During The Players Tailgate at Super Bowl LVIII in Las Vegas, NV, Food Recovery Network (FRN) and local college students will recover surplus food to prevent it from going to waste.
FRN, a student-led movement dedicated to fighting food waste and hunger, will work with volunteers, including students from the University of Nevada Las Vegas, to rescue uneaten food and donate it to the Just One Project. The nonprofit recipient works to address food insecurity in southern Nevada through a pop up mobile market, a brick and mortar community market, and grocery delivery.
“We all deserve access to nutritious food—food is a right,” Regina Anderson, Executive Director of FRN, tells Food Tank. “Food Recovery Network provides on the ground food recovery to demonstrate with love and respect how easy, cost effective and fast it can be for all of us to recover food from our large-scale events like the Bullseye Event Group Players Tailgate party before the Big Game, conferences, higher education institutions–you name it–so that we can provide that food to our neighbors who just need some help.”
The Bullseye Event Group Players Tailgate brings together more than 50 active National Football League (NFL) players, celebrities, and guests for food, drinks, and entertainment before the Super Bowl. This marks the fourth year that FRN will recover uneaten food from the Players Tailgate. During last year’s Super Bowl in Phoenix, AZ, FRN reports that they recovered enough food to produce more than 2,400 meals for those in need.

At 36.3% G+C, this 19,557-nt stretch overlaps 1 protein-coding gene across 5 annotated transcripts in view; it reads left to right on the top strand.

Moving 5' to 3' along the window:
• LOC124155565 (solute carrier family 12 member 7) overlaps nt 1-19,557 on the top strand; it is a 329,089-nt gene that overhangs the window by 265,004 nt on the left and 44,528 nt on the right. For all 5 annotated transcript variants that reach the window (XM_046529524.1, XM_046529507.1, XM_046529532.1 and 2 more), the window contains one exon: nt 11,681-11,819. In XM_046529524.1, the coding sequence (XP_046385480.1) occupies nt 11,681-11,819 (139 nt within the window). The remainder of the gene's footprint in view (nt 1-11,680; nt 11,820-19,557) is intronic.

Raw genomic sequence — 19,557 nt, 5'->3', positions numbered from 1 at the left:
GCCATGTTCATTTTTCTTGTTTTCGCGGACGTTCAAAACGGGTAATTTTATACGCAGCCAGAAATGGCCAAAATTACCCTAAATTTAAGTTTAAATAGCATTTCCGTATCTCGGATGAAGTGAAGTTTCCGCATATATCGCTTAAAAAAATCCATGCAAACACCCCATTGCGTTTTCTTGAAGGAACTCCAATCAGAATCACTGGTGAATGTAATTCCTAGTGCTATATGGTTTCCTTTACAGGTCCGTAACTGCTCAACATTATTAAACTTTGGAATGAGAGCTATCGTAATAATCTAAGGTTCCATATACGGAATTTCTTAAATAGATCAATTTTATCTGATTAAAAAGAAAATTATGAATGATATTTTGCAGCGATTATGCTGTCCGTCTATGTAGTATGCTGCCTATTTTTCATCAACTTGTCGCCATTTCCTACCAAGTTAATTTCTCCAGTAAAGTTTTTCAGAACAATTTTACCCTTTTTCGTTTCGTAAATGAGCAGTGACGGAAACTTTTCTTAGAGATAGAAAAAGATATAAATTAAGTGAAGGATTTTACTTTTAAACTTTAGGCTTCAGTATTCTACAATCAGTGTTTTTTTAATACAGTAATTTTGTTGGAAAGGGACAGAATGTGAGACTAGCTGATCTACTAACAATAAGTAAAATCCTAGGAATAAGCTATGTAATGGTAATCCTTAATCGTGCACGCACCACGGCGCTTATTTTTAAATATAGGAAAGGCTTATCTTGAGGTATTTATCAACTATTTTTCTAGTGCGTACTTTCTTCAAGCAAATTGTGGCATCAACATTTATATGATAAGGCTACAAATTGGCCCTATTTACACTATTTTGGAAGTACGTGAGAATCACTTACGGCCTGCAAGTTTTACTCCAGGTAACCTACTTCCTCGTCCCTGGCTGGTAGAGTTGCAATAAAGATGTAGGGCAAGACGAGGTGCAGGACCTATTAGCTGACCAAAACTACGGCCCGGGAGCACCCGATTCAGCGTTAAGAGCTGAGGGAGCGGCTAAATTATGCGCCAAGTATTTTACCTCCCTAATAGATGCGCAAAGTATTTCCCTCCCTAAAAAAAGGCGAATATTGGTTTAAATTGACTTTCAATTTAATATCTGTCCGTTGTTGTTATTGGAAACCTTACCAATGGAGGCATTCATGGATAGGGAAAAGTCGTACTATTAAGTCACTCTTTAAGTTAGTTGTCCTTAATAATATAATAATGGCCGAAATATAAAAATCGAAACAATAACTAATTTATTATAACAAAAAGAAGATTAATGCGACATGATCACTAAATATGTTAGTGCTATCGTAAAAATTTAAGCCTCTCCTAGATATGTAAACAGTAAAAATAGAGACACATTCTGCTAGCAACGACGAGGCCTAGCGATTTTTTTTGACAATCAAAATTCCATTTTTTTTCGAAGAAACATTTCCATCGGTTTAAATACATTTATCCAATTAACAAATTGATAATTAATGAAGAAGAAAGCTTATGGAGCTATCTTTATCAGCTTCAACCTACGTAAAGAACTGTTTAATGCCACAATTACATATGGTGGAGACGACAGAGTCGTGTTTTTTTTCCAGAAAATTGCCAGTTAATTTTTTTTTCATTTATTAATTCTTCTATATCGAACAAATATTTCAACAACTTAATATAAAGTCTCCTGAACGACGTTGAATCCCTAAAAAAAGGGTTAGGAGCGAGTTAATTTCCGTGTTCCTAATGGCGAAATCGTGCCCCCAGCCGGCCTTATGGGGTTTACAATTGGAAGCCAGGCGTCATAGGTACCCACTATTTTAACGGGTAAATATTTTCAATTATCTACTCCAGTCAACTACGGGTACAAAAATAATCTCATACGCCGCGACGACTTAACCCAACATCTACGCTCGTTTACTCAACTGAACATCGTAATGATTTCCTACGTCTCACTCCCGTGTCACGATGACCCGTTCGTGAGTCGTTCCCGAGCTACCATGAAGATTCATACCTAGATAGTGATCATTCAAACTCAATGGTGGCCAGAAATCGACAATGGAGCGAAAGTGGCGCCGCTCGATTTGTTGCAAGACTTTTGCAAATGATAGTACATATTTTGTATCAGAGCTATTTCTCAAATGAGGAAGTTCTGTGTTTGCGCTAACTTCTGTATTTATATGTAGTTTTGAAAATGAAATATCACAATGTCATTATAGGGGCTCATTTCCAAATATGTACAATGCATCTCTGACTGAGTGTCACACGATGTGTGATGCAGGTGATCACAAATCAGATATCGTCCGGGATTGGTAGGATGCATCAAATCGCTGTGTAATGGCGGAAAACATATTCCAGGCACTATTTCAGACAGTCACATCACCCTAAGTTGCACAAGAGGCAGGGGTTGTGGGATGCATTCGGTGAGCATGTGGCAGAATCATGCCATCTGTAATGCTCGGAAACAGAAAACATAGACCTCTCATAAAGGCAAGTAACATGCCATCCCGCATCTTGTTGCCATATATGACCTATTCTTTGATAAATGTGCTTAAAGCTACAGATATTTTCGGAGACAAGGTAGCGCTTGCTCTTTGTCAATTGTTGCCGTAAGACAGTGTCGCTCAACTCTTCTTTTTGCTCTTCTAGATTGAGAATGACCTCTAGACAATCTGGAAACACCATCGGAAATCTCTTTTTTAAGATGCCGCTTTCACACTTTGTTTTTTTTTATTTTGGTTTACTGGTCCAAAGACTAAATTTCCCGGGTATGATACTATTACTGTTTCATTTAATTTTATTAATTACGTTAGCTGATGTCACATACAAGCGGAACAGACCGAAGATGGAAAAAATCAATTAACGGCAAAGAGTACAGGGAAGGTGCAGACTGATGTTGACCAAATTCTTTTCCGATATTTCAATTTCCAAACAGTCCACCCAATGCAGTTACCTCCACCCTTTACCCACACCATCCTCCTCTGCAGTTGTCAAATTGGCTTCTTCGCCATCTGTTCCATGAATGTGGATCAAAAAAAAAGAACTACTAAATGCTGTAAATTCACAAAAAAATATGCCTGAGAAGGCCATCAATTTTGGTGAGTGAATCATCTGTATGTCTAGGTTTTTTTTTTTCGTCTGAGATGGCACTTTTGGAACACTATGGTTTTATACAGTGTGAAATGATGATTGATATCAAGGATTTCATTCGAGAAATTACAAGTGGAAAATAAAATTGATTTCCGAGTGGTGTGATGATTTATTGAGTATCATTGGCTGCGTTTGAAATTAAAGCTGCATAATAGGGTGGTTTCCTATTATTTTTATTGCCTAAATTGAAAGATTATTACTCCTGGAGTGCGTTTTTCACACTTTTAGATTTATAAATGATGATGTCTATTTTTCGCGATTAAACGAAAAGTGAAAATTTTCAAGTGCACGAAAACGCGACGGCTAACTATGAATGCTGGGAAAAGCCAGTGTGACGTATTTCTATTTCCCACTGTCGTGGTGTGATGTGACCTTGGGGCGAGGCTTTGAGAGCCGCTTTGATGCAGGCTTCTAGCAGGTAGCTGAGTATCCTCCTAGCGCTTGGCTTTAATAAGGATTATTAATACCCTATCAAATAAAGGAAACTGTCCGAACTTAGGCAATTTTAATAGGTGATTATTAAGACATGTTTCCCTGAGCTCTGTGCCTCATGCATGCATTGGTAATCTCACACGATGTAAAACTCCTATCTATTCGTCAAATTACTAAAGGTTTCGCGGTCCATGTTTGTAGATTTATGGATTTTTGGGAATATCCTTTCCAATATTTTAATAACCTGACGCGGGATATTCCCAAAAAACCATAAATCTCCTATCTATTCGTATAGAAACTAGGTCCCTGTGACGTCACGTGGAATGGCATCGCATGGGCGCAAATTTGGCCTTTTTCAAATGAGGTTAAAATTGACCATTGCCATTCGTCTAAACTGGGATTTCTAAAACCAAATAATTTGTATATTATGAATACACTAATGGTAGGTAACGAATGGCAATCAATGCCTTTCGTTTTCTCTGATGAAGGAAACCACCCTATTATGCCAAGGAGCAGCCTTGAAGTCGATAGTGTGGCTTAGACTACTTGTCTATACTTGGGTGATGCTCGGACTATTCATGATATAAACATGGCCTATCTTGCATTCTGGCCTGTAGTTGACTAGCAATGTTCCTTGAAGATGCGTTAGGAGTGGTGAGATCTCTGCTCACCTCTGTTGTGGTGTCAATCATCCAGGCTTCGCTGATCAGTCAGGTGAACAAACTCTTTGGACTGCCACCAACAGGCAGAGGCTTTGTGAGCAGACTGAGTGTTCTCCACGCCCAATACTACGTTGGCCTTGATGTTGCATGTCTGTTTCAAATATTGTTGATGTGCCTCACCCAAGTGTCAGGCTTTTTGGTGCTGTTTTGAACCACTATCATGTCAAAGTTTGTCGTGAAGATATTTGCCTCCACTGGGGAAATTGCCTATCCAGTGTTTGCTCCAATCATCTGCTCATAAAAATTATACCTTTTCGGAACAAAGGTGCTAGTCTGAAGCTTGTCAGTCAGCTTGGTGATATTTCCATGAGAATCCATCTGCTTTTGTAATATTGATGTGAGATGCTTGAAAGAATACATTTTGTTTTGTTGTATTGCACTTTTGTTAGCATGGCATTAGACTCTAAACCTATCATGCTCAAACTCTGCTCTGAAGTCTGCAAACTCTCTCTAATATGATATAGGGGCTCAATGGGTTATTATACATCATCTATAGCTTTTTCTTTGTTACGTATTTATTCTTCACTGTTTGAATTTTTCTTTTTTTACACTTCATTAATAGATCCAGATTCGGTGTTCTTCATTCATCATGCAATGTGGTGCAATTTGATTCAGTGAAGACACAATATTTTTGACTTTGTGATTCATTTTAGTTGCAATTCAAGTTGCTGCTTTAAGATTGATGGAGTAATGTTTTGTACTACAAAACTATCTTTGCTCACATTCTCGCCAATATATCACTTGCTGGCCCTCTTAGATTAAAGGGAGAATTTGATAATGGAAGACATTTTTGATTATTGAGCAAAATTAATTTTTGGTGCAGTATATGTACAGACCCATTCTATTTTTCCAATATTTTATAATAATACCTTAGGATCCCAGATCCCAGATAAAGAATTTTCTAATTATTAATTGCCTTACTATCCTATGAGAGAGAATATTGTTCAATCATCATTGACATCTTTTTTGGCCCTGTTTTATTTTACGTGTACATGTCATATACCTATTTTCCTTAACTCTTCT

The NFL estimates that Super Bowl events generate as much as 63,500 kilograms of donatable food and drinks. And every year in the United States more than one third of food goes to waste, according to ReFED. Once surplus food finds its way to landfills, it releases harmful greenhouse gases as it breaks down.
“When we recover surplus food, we also help our environment by not sending that food to landfill,” Anderson says. “With just small actions, we can make a tremendous change in the U.S. and move from food waste to food recovery.”
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Photo courtesy of Food Recovery Network